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    People discovered that Solanus had amazing spiritual insights, a comforting presence, and an endless supply of patience. He spent as much time with visitors as they needed. As a result, his reputation began to spread — and not just for being a good listener.

    When he enrolled people in the Seraphic Mass Association, which Capuchins used as a means of intercessory prayer, so many of them reported blessings received that Solanus' superiors directed him to keep a record. The blessings continued when Solanus transferred to the Detroit monastery, where he answered the door for the next twenty-one years. They persisted even during his "retirement," as people shared prayer intentions with him either in person or by mail. By the end of his life, Casey had filled seven notebooks noting more than six thousand cases of answered prayers!

    Favors and Foibles

    Some of these "favors," as Solanus called them, were physical healings. A woman given three days to live was cured of pneumonia. A boy whose limbs had been stiffened by polio stunned his parents by walking down the stairs. Blindness, gangrene, memory loss, cancer, deafness, heart disease — all sorts of healing reports came flooding in.

    There were emotional and spiritual healings as well. People were delivered from alcoholism and depression. Some were brought back from the brink of suicide. There were miracles of conversion. One day an impassioned Communist came in saying he hated priests and wanted to kill Fr. Casey. "That's something that should be discussed," Solanus replied. Within a few minutes, the man was moved to repentance.

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    Solanus also had prophetic gifts. He could often read hearts and tell people what would happen to them or their loved ones. Almost casually, he would say things like "Yes, you will be a nun" or "You haven't been praying" or "Don't worry; he'll be better by morning." One woman, distraught that her father had left the Church, approached Solanus at a parish picnic. He listened while eating his hot dog with mustard and sauerkraut, and predicted — correctly — that her father would return to the faith. To a man whose wife was facing an operation, Solanus replied that she wouldn't need it and would be back home soon; then, always the baseball fan, he said, "Now, tell me how the Detroit Tigers are doing."

    The thousands who came to him probably didn't expect a miracle worker to seem so ordinary. "Quirky," some of his fellow Capuchins might have added. He did have some unusual ways: combining all his food — cereal, coffee, orange juice, potatoes, ice cream — into one bowl at mealtimes, for example, and playing his harmonica to calm the bees in the monastery's hive. He was also known to play his squeaky violin before the Blessed Sacrament!

    Thank God ahead of Time

    Another surprise for visitors was that Solanus expected something of them. Typically, after hearing their stories, he would urge them to pray and "thank God ahead of time" for blessings to come. "Have faith! Trust in God!" he would say, sometimes with tears in his eyes. Then he would ask them to demonstrate their faith in some concrete way, like giving to the poor or doing some spiritual reading.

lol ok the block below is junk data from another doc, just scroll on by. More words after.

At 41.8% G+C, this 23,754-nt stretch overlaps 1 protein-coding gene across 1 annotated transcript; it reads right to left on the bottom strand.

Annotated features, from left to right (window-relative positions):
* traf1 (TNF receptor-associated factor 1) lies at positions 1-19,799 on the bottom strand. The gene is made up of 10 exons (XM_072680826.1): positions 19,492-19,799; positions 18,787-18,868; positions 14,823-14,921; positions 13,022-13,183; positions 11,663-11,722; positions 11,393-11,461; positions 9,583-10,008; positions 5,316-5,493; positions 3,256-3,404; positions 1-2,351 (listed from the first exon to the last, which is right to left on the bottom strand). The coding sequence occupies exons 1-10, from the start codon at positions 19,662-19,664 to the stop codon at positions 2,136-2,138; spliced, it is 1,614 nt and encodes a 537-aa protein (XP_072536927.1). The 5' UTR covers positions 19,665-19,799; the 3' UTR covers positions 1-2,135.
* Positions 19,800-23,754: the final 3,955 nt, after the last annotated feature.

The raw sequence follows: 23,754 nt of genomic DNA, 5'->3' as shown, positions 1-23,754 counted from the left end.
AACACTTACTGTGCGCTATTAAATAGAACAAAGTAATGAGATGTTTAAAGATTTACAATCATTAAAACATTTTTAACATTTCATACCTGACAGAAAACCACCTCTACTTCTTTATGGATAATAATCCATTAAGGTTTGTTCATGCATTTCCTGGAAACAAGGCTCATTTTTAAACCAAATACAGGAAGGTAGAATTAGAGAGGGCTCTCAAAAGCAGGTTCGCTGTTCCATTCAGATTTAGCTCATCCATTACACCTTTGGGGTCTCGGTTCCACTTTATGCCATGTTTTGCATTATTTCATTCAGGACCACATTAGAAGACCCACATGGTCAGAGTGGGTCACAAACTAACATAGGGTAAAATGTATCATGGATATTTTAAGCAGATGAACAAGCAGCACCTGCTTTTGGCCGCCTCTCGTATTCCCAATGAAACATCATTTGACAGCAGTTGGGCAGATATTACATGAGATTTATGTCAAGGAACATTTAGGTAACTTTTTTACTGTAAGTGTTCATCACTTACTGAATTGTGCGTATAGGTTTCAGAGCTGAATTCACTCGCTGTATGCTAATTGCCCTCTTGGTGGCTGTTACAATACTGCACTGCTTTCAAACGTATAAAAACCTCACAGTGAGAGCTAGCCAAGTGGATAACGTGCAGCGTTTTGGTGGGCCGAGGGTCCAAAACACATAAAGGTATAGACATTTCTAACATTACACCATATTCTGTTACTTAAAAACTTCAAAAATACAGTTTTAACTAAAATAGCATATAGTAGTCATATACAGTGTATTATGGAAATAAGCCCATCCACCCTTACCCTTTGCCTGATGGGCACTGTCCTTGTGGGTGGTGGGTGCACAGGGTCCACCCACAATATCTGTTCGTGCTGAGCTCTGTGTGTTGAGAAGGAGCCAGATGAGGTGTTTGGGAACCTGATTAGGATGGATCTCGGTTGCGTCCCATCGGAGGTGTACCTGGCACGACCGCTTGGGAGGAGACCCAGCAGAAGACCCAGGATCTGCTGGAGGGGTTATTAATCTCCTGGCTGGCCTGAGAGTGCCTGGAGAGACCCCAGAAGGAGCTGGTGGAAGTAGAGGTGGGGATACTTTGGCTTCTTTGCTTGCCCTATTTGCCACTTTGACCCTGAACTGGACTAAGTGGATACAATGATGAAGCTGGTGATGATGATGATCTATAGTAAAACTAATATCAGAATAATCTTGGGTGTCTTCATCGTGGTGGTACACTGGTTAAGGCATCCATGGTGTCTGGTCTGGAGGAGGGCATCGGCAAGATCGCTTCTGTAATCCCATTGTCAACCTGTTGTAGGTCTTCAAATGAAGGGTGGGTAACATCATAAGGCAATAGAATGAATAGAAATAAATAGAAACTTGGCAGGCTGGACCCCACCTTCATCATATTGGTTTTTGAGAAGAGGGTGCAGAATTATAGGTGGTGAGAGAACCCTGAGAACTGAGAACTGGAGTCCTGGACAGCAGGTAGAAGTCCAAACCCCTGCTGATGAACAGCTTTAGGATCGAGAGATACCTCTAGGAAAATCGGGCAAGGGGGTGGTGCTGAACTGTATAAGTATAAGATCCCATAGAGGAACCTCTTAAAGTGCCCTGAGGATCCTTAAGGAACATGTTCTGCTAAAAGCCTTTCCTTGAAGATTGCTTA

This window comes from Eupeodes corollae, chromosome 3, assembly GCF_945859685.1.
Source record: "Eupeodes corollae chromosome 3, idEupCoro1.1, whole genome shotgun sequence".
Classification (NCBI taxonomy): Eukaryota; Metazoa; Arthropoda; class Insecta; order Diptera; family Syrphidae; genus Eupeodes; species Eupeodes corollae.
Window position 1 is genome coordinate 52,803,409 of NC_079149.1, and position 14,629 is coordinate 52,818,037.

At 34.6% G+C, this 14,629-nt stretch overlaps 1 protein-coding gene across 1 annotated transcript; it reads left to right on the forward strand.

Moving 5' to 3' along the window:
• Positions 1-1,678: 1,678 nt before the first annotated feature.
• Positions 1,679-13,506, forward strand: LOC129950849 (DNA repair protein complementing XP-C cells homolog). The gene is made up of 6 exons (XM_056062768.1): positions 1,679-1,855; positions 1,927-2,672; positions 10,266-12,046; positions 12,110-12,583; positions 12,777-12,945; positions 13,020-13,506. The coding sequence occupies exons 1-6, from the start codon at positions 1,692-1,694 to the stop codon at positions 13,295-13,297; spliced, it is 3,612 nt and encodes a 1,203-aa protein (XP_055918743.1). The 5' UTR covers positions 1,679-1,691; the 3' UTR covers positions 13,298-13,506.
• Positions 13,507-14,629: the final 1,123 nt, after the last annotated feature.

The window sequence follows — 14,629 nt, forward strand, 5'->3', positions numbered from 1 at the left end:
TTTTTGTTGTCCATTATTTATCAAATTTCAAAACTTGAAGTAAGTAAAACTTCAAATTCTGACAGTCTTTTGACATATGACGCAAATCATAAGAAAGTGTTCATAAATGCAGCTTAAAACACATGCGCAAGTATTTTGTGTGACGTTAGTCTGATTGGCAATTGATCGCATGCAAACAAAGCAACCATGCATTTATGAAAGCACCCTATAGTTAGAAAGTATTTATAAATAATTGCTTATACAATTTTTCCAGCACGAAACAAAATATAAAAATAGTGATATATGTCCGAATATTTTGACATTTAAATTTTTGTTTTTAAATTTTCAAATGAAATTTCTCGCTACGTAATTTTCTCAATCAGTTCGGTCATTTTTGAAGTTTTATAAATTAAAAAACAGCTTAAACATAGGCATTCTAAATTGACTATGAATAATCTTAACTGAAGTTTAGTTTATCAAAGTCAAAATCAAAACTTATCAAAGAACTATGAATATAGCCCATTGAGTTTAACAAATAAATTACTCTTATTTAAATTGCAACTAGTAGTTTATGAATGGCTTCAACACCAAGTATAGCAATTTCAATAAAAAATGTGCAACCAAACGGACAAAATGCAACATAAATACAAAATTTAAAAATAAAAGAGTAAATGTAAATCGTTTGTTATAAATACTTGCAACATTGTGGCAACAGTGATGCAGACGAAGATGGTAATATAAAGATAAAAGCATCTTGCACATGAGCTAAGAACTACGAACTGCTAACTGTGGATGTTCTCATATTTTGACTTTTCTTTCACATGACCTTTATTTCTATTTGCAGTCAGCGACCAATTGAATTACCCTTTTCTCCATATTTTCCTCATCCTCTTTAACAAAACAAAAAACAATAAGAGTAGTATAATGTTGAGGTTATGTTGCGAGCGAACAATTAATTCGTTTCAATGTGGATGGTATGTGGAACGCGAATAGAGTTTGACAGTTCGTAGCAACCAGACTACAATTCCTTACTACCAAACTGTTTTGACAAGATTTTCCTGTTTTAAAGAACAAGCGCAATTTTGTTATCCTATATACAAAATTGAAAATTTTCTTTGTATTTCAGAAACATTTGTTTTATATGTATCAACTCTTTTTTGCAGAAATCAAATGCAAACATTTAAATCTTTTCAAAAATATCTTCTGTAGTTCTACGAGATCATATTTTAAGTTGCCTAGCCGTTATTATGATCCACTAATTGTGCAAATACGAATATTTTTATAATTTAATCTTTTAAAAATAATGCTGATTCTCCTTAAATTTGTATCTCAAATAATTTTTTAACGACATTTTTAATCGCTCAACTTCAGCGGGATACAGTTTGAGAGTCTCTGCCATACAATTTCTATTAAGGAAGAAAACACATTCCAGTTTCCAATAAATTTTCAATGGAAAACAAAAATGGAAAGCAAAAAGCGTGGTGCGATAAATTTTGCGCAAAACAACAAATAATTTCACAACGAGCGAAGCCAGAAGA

Almost casually, he would say things like "Yes, you will be a nun" or "You haven't been praying" or "Don't worry; he'll be better by morning."

    Of course, no one was a more persevering and faith-filled intercessor than Solanus himself. Despite spending twelve or more hours a day with people in need, he was in the chapel, often lost in prayer, early in the morning and late at night.

    Finally, at age eighty-six, plagued by a severe and long-standing skin disease, Solanus began to fail. Painful sores had him writhing in agony. "My whole body hurts," he admitted, but with a radiant face that showed nothing but gratitude. So did his final words, delivered as he lay dying on July 31, 1957. Suddenly sitting up in bed, Solanus stretched his arms out and said, "I give my soul to Jesus Christ."

    Excerpt from:

    https://www.catholiceducation.org/e...ter/the-surprising-case-of-solanus-casey.html
     
    Carol55 and gracia like this.
  3. gracia

    gracia Angels

    How beautiful!
     
    Carol55 likes this.
  4. AED

    AED Powers

    Rain
    Rain thank you for this. Do you know of a prayer for his intercession?
     
    gracia likes this.
  5. Carol55

    Carol55 Powers

    Last edited: Nov 28, 2017
    gracia and AED like this.
  6. Rain

    Rain Powers

    I found this unofficial-looking prayer for his intercession:

    Blessed Father Solanus Casey, tender intercessor of heroic patience and virtue, fill our hearts with thanksgiving constantly voiced to our merciful Creator Who has so favored your compassion by swiftly granting miraculous responses to your prayers. Pray for us, kind and humble shepherd, as miracles continue from your aid that glorify the Most Holy Trinity throughout the whole world. Thanks. AMEN.

    https://forums.catholic.com/t/prayer-by-father-solanus-casey-ofm/385119


    We talked about him back in 2012 and Padraig was wondering why he hadn't been canonized yet. Looks like he's on his way. :LOL:

    http://motheofgod.com/threads/father-solanus-casey.3658/#post-25052
     
    Last edited: Dec 4, 2017
    AED likes this.
  7. AED

    AED Powers

    Thanks for posting ‘‘tis prayer!!